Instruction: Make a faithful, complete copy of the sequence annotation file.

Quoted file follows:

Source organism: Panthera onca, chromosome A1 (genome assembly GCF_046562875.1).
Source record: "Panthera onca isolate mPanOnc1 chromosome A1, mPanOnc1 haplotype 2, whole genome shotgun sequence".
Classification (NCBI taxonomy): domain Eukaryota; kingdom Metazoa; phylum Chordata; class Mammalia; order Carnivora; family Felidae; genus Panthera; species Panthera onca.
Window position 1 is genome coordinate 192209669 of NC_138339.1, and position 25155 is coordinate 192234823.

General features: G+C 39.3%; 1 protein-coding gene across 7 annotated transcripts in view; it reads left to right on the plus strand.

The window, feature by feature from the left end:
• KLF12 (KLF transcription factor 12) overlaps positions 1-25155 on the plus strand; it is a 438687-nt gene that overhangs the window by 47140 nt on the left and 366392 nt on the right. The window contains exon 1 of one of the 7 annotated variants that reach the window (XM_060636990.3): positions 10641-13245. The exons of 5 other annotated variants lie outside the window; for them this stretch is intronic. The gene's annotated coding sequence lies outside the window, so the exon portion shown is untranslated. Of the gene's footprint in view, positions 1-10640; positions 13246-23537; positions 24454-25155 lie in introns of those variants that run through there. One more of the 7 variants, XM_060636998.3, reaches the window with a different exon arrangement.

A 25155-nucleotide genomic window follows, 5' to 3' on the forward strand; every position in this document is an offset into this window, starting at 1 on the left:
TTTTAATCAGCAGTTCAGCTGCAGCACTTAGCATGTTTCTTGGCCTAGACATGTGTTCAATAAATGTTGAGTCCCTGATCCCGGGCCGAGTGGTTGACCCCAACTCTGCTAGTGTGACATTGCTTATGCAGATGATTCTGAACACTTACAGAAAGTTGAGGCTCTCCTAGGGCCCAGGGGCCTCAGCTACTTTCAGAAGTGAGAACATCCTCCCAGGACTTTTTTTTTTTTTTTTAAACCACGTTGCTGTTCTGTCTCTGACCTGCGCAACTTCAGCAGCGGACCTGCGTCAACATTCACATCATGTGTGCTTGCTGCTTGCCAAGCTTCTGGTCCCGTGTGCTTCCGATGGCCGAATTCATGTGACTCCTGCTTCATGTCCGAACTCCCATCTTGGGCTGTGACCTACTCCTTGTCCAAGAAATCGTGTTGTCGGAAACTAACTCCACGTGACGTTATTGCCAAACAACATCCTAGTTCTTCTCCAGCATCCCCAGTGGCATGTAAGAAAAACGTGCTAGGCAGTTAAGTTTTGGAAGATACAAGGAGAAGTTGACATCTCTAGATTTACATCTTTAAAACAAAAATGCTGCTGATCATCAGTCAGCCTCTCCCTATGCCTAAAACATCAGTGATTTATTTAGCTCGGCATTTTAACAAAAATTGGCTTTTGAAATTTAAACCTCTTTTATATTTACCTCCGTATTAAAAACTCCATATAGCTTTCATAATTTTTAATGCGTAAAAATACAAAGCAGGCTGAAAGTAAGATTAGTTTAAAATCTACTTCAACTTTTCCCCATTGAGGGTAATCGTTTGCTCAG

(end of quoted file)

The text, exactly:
Source organism: Panthera onca, chromosome A1 (genome assembly GCF_046562875.1).
Source record: "Panthera onca isolate mPanOnc1 chromosome A1, mPanOnc1 haplotype 2, whole genome shotgun sequence".
Classification (NCBI taxonomy): domain Eukaryota; kingdom Metazoa; phylum Chordata; class Mammalia; order Carnivora; family Felidae; genus Panthera; species Panthera onca.
Window position 1 is genome coordinate 192209669 of NC_138339.1, and position 25155 is coordinate 192234823.

General features: G+C 39.3%; 1 protein-coding gene across 7 annotated transcripts in view; it reads left to right on the plus strand.

The window, feature by feature from the left end:
• KLF12 (KLF transcription factor 12) overlaps positions 1-25155 on the plus strand; it is a 438687-nt gene that overhangs the window by 47140 nt on the left and 366392 nt on the right. The window contains exon 1 of one of the 7 annotated variants that reach the window (XM_060636990.3): positions 10641-13245. The exons of 5 other annotated variants lie outside the window; for them this stretch is intronic. The gene's annotated coding sequence lies outside the window, so the exon portion shown is untranslated. Of the gene's footprint in view, positions 1-10640; positions 13246-23537; positions 24454-25155 lie in introns of those variants that run through there. One more of the 7 variants, XM_060636998.3, reaches the window with a different exon arrangement.

A 25155-nucleotide genomic window follows, 5' to 3' on the forward strand; every position in this document is an offset into this window, starting at 1 on the left:
TTTTAATCAGCAGTTCAGCTGCAGCACTTAGCATGTTTCTTGGCCTAGACATGTGTTCAATAAATGTTGAGTCCCTGATCCCGGGCCGAGTGGTTGACCCCAACTCTGCTAGTGTGACATTGCTTATGCAGATGATTCTGAACACTTACAGAAAGTTGAGGCTCTCCTAGGGCCCAGGGGCCTCAGCTACTTTCAGAAGTGAGAACATCCTCCCAGGACTTTTTTTTTTTTTTTTAAACCACGTTGCTGTTCTGTCTCTGACCTGCGCAACTTCAGCAGCGGACCTGCGTCAACATTCACATCATGTGTGCTTGCTGCTTGCCAAGCTTCTGGTCCCGTGTGCTTCCGATGGCCGAATTCATGTGACTCCTGCTTCATGTCCGAACTCCCATCTTGGGCTGTGACCTACTCCTTGTCCAAGAAATCGTGTTGTCGGAAACTAACTCCACGTGACGTTATTGCCAAACAACATCCTAGTTCTTCTCCAGCATCCCCAGTGGCATGTAAGAAAAACGTGCTAGGCAGTTAAGTTTTGGAAGATACAAGGAGAAGTTGACATCTCTAGATTTACATCTTTAAAACAAAAATGCTGCTGATCATCAGTCAGCCTCTCCCTATGCCTAAAACATCAGTGATTTATTTAGCTCGGCATTTTAACAAAAATTGGCTTTTGAAATTTAAACCTCTTTTATATTTACCTCCGTATTAAAAACTCCATATAGCTTTCATAATTTTTAATGCGTAAAAATACAAAGCAGGCTGAAAGTAAGATTAGTTTAAAATCTACTTCAACTTTTCCCCATTGAGGGTAATCGTTTGCTCAG